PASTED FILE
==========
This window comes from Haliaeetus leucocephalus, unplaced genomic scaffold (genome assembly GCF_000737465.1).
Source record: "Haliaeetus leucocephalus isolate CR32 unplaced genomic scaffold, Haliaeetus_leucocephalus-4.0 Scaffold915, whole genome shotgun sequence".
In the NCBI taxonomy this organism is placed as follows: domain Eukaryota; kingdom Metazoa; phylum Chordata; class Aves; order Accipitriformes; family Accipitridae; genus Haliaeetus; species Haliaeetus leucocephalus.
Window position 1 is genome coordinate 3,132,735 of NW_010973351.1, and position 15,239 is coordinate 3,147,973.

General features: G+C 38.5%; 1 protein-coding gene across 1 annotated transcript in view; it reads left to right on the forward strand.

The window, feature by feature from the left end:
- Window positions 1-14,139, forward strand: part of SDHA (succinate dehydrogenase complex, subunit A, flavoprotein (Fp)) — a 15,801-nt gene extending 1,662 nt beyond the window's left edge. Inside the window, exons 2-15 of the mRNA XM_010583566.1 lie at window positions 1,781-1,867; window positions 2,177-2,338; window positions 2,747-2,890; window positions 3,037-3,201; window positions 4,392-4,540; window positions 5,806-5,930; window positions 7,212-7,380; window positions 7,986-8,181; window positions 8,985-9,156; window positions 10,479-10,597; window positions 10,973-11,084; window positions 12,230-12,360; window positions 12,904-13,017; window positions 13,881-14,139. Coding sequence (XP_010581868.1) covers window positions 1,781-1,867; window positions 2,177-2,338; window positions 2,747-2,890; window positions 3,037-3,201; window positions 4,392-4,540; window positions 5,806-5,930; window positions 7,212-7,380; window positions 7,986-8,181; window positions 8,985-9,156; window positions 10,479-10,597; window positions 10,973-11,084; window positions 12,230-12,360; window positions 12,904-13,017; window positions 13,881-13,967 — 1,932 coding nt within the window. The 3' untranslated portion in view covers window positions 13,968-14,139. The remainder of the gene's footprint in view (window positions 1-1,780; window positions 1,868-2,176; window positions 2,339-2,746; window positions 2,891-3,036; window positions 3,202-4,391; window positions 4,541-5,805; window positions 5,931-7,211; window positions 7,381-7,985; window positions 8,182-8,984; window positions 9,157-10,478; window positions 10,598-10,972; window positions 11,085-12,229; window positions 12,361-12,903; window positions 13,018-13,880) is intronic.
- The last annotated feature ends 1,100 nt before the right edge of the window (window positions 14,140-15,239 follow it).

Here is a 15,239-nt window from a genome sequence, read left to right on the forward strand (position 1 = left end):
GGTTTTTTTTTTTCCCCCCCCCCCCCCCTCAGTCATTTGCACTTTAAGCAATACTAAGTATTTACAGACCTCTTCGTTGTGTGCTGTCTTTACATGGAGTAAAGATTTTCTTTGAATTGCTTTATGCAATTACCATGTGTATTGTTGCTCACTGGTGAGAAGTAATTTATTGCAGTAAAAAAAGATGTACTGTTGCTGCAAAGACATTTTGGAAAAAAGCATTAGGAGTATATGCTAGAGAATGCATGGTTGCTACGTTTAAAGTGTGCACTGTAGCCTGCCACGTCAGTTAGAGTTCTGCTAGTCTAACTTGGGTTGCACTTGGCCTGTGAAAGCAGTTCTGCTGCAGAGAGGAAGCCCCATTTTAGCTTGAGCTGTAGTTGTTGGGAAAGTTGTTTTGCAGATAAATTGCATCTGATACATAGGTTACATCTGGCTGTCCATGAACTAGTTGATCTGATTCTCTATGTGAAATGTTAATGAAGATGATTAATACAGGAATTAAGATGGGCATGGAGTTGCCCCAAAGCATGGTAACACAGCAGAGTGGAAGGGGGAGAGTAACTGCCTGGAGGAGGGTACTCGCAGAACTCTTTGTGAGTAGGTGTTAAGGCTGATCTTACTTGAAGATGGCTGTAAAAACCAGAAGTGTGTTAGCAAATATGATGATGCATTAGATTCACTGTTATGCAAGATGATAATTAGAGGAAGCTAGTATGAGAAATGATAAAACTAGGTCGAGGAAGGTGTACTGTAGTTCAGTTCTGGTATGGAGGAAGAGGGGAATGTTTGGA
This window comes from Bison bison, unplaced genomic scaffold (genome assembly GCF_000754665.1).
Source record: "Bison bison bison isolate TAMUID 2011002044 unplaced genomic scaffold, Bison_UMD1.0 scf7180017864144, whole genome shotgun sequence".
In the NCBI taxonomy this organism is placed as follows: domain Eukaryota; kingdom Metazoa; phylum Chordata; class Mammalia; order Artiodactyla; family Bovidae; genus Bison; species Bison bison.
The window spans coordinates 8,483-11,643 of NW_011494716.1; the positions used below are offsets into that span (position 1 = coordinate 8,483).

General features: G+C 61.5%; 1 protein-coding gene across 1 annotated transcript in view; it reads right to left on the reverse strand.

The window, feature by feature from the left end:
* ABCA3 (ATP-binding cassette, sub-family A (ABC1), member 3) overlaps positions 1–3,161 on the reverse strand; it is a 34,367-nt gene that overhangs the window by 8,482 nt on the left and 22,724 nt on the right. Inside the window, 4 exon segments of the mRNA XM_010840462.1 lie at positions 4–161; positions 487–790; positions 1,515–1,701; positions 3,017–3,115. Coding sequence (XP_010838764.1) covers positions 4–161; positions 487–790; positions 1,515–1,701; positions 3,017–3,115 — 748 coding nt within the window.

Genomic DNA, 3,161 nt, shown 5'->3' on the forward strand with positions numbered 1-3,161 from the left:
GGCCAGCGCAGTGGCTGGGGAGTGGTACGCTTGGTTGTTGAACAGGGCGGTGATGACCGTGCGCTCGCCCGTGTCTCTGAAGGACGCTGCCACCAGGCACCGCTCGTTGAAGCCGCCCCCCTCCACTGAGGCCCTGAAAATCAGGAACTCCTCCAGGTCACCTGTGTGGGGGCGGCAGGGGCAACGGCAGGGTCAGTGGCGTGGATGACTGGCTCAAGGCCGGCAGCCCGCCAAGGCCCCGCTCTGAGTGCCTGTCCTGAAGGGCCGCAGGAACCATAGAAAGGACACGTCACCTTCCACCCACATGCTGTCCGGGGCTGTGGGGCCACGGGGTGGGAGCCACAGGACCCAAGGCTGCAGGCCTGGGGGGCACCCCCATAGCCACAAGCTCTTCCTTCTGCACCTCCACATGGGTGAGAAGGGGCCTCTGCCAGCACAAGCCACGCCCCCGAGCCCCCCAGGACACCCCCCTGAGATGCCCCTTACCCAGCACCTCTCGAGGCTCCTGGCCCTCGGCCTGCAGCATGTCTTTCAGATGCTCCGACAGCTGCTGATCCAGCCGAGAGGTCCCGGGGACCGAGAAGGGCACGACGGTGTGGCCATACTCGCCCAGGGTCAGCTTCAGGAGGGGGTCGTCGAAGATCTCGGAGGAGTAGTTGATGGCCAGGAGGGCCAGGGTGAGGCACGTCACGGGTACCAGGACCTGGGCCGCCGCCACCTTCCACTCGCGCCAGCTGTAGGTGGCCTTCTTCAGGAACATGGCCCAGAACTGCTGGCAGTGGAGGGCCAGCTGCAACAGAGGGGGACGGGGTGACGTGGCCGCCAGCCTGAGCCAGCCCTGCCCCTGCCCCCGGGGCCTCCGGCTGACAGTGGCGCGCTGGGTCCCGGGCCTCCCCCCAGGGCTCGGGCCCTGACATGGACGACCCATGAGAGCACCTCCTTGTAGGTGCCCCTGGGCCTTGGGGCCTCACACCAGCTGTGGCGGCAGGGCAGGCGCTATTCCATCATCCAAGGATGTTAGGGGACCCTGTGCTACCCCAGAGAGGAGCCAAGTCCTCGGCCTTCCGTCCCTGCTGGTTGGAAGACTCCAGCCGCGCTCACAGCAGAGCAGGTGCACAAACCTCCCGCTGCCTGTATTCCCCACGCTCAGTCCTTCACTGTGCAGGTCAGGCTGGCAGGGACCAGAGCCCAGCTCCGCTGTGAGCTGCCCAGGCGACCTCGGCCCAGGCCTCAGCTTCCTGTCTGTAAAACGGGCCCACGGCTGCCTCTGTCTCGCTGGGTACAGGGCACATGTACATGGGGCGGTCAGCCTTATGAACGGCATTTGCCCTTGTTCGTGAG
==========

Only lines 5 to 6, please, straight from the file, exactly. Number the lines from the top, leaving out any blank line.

General features: G+C 38.5%; 1 protein-coding gene across 1 annotated transcript in view; it reads left to right on the forward strand.

The window, feature by feature from the left end: